The economic benefit is spread income without the immediate need to borrow money.  Cost of transportation of lemongrass is saved since the plant/factory is in the heart of the production area.  In the same time work is created for the boiling/distillation.  The production of lemongrass is done with proper farming techniques.  The beneficiaries feel proud of the uniqueness of their project: production and processing of lemongrass.  They are now empowered members of the essential oil association.  Their status as lemongrass farmer has been raised and empowered by the association which is the social benefit.  In the same time men and women are equal in the association.  Another bottom line is the care for the environment: erosion control, natural production and processing of the lemongrass and the incorporation of Renewable Energy in the factory (solar heating, electricity generation through solar and wind) with as bottom-line progress (innovation).

Essential oil factory

This project was followed by two other lemongrass production projects in rather sugarcane areas.  The situation economically is even more difficult since the crop cycle of sugarcane is one year and transportation bulky and very costly with the areas difficult to reach. AIDFI consolidates and markets the oil with the biggest benefits going to the farmer producers.

AIDFI dares to go where any (only) economic thinking business person would never invest.  We don’t mind if there is no water, access road or electricity.  It should not be a hindrance, and more than that, these areas need SE the most. Innovation and empowerment can result in the missing things to come in……….

It was mentioned that there are some 30,000 social enterprises in the Philippines.  Many are cooperatives of which also many fail.  Failure because money invested was not theirs and the initiators are not being held accountable. SE is serious business.

SE is difficult with many dangers around the corner.  One of the challenges is too many assets and too much capital build up.  With AIDFI we took away possible temptations and struggles by AIDFI owning the lot and the plant/factory with equipment’s.  Income derived from the distillation should as much as possible go to the beneficiaries with a certain percentage to the association for other activities.  Any problems in the association should not lead to non-compliance to quality and quantity of delivery of oil to the buyers.  Relations which are difficult to build up.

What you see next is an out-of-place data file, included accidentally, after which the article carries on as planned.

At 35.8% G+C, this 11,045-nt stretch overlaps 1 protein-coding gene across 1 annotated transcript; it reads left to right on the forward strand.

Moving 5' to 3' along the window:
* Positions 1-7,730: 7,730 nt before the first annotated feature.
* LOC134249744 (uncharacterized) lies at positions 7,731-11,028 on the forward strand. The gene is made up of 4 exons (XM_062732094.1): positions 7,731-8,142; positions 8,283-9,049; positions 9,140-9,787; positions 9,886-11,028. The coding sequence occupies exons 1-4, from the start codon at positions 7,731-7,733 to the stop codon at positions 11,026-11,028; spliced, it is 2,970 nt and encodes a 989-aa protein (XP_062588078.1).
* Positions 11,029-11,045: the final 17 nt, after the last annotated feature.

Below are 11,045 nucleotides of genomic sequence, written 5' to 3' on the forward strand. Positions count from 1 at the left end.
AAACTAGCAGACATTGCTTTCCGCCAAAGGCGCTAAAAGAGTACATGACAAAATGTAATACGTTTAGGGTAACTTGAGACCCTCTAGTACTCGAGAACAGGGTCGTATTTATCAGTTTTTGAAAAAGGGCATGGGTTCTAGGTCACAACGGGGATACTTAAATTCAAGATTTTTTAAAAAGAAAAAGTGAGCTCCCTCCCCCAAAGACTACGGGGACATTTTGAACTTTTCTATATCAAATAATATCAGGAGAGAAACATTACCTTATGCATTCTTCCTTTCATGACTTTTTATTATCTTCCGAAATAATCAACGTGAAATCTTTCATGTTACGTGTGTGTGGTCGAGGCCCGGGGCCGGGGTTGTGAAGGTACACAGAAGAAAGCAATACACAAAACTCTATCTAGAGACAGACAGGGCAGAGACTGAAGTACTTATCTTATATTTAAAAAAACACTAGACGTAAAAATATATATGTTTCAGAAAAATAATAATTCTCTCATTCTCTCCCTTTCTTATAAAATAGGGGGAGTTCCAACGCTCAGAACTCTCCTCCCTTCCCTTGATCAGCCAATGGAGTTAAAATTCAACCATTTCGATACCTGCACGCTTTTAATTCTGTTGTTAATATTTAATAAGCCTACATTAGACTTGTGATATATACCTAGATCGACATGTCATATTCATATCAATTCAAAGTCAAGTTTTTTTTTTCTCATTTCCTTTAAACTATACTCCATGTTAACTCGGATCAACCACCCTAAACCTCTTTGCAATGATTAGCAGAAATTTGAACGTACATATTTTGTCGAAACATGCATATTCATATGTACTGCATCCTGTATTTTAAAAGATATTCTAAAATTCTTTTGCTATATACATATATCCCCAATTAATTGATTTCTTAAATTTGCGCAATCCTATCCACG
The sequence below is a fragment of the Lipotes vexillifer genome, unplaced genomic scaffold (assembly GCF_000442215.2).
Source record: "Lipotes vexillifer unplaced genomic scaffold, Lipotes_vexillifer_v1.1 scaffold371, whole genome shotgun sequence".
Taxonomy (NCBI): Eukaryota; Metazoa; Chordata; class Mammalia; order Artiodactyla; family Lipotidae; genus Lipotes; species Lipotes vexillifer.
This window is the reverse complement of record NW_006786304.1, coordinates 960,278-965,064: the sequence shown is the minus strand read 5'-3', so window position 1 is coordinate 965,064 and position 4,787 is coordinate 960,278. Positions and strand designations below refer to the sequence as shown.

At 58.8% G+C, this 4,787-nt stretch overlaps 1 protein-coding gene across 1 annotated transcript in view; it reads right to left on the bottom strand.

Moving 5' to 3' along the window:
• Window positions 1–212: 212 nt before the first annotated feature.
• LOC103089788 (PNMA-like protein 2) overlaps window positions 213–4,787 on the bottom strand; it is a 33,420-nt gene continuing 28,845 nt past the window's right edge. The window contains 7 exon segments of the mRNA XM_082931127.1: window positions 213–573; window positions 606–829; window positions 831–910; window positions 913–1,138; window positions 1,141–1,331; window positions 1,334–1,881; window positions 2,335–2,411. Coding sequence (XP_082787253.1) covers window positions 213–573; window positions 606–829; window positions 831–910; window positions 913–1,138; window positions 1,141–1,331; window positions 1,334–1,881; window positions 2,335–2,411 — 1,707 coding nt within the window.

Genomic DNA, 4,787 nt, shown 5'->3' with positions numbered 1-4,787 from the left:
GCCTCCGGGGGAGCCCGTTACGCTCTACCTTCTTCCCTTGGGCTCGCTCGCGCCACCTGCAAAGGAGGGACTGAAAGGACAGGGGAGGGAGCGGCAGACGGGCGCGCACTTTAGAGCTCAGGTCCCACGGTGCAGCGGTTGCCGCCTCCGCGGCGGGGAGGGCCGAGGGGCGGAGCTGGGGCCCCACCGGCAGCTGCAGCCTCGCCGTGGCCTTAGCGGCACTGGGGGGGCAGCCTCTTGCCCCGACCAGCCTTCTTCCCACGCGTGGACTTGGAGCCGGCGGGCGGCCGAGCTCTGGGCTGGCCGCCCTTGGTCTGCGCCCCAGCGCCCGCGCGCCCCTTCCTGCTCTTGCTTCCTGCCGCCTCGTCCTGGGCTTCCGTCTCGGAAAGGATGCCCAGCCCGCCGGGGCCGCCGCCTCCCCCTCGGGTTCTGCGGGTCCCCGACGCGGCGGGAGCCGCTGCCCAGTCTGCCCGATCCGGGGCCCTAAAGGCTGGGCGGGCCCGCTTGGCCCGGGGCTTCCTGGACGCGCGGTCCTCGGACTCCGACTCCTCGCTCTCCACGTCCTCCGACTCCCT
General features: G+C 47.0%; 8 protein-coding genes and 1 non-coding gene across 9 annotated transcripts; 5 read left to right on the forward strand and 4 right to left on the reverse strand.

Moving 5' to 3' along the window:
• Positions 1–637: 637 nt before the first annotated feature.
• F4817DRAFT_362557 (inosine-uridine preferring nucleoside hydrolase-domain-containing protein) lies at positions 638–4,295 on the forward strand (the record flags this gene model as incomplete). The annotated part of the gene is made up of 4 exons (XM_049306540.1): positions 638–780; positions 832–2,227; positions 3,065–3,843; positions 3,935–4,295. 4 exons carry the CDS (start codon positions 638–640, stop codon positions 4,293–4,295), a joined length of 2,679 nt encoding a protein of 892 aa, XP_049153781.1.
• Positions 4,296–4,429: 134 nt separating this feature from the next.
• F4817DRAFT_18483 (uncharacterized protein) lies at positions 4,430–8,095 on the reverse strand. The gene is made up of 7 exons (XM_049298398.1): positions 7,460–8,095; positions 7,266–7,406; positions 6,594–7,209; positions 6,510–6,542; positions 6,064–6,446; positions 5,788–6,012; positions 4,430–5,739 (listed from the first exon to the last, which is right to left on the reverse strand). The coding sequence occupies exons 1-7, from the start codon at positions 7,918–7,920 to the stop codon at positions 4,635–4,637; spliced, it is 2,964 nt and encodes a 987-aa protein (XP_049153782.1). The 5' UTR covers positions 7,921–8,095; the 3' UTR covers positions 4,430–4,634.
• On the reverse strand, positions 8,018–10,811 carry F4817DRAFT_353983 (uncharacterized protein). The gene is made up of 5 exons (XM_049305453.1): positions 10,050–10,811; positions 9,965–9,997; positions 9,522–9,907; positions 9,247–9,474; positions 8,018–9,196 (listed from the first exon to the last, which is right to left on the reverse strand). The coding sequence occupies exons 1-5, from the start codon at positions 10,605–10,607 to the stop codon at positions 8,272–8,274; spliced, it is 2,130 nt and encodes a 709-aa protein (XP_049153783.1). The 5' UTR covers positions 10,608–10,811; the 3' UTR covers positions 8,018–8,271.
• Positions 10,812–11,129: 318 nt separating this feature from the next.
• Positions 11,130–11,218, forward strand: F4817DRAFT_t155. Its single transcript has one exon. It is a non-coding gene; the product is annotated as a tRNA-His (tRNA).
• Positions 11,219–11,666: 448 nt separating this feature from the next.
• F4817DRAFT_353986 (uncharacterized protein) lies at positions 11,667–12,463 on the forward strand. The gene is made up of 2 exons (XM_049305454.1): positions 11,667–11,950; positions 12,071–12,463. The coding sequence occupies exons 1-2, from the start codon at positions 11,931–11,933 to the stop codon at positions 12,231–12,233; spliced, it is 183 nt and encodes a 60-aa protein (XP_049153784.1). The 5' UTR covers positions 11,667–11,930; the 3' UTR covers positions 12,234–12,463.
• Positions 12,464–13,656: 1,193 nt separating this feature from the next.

As said earlier AIDFI considers SE as a serious economic strategy and would like to see it being mainstreamed.  This is possible if the more and more critical thinking consumers are preferring products and services which follow the bottom lines: people, profit, planet and progress.

Since AIDFI’s mission is to enable people to enjoy basic needs and live with dignity without depriving others the same, social enterprising is the perfect tool. Since AIDFI is limited in its actions and scope, therefore it tries to help in the advocacy for social enterprising in the hope that others will follow.  To make SE a serious strategy, it needs the support of as many stakeholders as possible: NGO’s, Cooperatives, associations, unions, government units and agencies, financing institutions, academic institutions, media and corporations.

Social Enterprising Bill

In the Philippines AIDFI supports the Social Enterprising Bill (commonly called PRESENT) which was filed with the Congress and Senate and which seeks to:

• Prioritize support and incentives

• Provision of loans

• Provision of insurances

• Provide Tax exemptions

• Availability of resources for capacity development

• Stimulate Research and Development

• Develop markets (fair trade)

• Get Social Enterprising mainstreamed in the educational system

• Provide preferential treatment in government procurement

• Provide cash incentives to at least 2%% for employment of persons with disability

Social Enterprise Bill

Social Enterprise Bill